A keen observer could also tell John Hoyt, who turned out to be the actual Martian, is not from Earth, because he was in a hurry to get to Boston. Why any Earthman would be in a hurry to get to Boston, home of the Red Sox, and the truly alien species known as the Red Sox fan, is beyond any Earthman's comprehension.

But then, as the Red Sox just proved, a Red Sox fan falls under the title of another classic episode of that series: "The Obsolete Man." And a Met fan, stuck in the regular season that just ended, would be fully understood if, like Fritz Weaver as that episode's fascist chancellor, cried out, "Please, in the name of God, let me out!"

And, of course, Rod Serling was from Binghamton, New York, now home to a Mets farm team. As the man himself would say, "A case to be filed under M, for 'Mankind.'" If not under M for 'Mets,' in the Twilight Zone."

DOO-doo-DOO-doo, DOO-doo-DOO-doo...

Anonymous said...

ummm ... to suggest that Jeter made an average play on that ball does not speak well for your baseball acumen. 9 out of 10 shortstops do not make that play. it takes a rare combination of instinct, experience and baseball know-how to get that out. Jeter has made so many big plays in big spots that by now people like you write off another one of them as merely average. that was the play of the game.

Anonymous said...

From the LATimes:
But the ball took a bad hop, handcuffing Pedroia and extending the inning.

"Our infield sucks. It's the worst in the game. I'm not lying about that," said Pedroia, who blamed the grounds crew. "That stuff upsets me. My job's to take 1,000 ground balls a day and the others guys' jobs are to get the field perfect so we can play baseball

Pedroia is blaming the grounds crew?! Really? These guys need to learn to lose gracefully. Admit they got their butts handed to them and wait for next year. Again, he blames the grounds crew? Really? Who does that?


Uncle Mike said...

Oh, whatsamatter, Pedroia, those groundskeepers prevent you from making any new dumb commercials?

I've heard of guys blaming the grounds crew for losses... but that's when they're playing on the road. The Indians and White Sox, when Bill Veeck owned them, were notorious for doctoring the field to help their teams, like sloping the foul lines for their bunts.

The Yanks had a problem like that in '78 in Baltimore, went Earl Weaver told Pat Santarone and his Oriole grounds crew to be verrrry sllllow with the tarp, and if it hadn't happened, the Yanks would have won the AL East without a Playoff, and New England would have forgotten about Bucky Blessed Dent by now.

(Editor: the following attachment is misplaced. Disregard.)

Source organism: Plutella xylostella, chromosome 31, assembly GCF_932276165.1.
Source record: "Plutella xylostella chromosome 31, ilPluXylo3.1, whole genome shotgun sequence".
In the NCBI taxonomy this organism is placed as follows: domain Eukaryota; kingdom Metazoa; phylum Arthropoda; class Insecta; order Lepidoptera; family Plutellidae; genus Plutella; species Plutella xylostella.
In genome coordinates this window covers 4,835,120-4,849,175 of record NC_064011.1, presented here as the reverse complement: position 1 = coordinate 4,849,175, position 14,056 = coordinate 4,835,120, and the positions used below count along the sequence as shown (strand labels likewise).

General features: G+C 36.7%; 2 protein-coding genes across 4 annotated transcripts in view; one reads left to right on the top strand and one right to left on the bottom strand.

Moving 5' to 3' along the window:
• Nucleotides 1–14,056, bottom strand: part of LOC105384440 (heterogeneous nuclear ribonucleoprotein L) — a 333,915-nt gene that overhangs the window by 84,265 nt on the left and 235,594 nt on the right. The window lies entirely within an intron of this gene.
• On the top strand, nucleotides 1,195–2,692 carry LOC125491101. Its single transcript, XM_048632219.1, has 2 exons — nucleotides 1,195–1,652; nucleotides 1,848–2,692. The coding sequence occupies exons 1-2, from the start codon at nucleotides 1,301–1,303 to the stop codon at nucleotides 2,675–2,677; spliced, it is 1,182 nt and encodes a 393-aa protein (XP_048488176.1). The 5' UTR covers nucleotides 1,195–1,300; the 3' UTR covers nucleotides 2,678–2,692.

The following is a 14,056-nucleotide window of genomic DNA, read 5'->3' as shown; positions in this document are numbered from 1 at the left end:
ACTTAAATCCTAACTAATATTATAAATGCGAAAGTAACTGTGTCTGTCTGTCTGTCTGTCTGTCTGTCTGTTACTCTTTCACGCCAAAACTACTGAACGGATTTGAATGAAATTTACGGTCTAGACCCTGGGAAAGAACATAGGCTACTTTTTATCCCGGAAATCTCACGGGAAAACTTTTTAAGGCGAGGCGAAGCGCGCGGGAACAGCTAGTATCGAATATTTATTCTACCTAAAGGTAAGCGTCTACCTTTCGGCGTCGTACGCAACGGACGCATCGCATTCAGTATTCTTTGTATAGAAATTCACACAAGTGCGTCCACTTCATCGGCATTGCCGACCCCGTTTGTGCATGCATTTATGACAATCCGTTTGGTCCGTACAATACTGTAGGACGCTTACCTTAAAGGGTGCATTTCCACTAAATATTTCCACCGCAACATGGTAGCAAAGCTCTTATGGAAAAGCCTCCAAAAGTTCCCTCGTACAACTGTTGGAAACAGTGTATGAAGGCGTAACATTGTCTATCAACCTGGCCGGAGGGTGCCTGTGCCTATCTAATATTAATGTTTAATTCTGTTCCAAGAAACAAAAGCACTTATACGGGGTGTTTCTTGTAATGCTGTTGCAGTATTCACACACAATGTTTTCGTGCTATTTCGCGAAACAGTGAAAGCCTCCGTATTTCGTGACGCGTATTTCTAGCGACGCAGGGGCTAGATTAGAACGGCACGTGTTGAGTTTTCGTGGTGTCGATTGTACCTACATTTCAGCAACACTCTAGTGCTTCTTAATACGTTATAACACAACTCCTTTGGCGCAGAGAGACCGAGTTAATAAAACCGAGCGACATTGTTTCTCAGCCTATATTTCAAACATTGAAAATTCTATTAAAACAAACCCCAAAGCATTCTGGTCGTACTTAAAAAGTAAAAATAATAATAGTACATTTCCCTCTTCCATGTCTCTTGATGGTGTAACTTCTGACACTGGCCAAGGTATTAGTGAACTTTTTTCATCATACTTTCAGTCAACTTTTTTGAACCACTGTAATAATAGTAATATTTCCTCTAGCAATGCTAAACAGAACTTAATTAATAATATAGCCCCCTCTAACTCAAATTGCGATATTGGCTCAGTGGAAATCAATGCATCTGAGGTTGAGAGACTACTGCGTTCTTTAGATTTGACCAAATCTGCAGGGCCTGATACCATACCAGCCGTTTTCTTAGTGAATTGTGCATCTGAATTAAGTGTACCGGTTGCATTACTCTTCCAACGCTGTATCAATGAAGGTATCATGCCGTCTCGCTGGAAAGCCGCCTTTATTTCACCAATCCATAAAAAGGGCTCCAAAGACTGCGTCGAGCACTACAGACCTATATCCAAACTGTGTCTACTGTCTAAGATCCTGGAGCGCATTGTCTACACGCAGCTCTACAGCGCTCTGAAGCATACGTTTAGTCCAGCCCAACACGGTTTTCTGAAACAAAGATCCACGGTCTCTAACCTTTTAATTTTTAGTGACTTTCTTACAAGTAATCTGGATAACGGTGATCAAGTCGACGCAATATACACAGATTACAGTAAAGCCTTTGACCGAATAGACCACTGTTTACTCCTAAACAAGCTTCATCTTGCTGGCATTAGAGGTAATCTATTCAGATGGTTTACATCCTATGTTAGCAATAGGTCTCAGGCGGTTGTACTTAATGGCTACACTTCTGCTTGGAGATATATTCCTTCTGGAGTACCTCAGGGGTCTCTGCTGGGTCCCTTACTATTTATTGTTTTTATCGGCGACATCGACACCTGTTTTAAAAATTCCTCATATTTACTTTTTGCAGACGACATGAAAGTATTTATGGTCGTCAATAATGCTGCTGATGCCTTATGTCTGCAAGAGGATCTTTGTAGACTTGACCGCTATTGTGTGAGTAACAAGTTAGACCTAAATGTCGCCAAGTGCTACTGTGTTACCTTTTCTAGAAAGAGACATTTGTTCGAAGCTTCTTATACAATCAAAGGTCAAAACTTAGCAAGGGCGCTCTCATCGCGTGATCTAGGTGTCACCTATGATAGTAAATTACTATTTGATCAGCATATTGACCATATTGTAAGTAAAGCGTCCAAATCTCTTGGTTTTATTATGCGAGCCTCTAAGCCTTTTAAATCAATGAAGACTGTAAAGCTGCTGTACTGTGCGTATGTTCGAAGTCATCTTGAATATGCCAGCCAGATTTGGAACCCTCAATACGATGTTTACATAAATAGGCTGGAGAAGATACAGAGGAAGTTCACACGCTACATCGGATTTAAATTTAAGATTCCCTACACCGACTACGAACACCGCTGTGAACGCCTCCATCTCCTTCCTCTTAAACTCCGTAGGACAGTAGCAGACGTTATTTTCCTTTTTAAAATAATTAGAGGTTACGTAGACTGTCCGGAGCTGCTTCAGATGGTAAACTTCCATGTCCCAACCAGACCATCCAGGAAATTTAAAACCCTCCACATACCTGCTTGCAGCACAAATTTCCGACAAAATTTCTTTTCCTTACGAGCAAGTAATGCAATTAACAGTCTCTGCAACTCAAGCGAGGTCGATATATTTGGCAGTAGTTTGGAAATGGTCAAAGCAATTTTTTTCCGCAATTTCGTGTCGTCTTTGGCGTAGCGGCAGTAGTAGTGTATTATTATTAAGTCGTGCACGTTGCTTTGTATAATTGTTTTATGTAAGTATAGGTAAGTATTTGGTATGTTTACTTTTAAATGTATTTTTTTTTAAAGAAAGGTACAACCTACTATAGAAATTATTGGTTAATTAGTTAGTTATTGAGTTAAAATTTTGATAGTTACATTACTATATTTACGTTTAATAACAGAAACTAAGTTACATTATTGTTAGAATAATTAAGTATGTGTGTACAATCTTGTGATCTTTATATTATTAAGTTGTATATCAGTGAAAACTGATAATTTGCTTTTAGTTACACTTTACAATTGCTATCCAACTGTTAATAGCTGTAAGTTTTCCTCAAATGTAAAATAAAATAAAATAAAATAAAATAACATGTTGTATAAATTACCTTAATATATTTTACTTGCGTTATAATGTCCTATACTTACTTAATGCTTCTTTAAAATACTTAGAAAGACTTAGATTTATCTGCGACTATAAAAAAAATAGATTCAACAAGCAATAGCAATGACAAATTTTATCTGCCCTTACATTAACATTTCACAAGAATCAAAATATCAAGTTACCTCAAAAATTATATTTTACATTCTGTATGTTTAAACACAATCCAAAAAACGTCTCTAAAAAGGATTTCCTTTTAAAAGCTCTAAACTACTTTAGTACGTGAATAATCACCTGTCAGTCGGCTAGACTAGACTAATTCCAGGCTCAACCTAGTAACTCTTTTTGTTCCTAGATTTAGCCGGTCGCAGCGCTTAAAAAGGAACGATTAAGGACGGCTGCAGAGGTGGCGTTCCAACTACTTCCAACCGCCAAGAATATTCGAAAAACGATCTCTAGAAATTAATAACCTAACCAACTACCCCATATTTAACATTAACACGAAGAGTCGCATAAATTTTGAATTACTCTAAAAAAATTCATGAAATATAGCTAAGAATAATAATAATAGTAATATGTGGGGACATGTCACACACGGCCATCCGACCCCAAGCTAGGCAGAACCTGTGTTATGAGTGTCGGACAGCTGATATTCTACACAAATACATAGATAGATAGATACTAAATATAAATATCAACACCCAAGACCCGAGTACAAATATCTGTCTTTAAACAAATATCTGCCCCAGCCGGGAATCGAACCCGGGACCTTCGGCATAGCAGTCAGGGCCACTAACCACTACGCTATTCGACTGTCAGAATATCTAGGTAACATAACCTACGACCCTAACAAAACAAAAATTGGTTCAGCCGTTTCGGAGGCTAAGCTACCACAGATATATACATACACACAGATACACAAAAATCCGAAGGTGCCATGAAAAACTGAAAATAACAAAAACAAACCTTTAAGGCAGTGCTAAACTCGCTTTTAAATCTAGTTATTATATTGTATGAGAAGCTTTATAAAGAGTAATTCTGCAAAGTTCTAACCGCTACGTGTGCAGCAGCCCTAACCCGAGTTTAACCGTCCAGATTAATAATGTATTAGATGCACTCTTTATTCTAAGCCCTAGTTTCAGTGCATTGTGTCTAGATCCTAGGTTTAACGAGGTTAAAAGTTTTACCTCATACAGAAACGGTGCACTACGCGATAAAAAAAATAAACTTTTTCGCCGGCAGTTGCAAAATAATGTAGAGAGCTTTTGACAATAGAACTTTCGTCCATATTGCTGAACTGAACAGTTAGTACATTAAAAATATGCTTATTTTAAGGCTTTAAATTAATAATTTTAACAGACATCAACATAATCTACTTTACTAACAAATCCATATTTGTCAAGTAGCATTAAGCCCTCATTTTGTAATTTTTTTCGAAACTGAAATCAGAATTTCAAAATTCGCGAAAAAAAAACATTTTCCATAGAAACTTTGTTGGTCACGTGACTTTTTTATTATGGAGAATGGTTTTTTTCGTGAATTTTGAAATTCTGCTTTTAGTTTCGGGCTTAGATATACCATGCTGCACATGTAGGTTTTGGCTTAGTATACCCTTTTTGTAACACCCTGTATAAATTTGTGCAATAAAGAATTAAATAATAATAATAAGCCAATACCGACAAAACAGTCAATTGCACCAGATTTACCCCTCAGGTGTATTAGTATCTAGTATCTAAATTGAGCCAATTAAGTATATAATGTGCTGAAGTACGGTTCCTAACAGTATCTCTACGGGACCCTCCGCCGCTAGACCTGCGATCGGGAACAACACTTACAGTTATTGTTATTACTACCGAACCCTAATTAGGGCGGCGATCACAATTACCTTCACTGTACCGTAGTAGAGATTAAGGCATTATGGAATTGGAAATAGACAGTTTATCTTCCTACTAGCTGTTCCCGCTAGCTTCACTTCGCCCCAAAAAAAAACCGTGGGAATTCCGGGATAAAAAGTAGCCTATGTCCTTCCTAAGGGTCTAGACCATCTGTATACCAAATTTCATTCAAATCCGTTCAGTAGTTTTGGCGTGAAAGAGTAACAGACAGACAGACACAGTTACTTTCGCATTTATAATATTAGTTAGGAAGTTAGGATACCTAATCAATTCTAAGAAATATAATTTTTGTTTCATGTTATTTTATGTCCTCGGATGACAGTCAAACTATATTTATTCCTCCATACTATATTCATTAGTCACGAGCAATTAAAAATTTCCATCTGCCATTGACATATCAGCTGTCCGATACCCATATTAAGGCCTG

Glad to see the old Red Sox are back: 25 men come to the ballpark, play a game, and then take 25 cabs home. At least in those days they had some interesting people like Tiant, Lee and Fisk.

Anonymous said...

Maybe he didn't need a eyes in the back of his head for the Punto play, but what about the Gomez play in Game 2? Watching that replay, Jeter never ONCE turned around from facing Swisher and calling for the baseball. How did he know Gomez was so far off the bag? How did he know he was coming back to second instead of going on to third (making the play at 3rd)? How did he know he had a play? But he did.

Anonymous said...

Wow - you sure do take everything literally, don't you.

Okay, let me explain this to you so you'll understand. Miller didn't mean that Jeter REALLY had a third eye. He was trying to make the point that Jeter was alert to the point of quickly observing what was going on all around the field of action.

In a way it's beside the point that the play was a result of Punto making a blunder. If Jeter didn't notice it right away and react as quickly as he did, nobody would even know Punto goofed - really bad. That's the point.

Jeez, give credit where it's due like a mensch (or don't mention it all if you can't deal with it) and stop acting like a little girl.

BTW - cool post, Uncle Mike.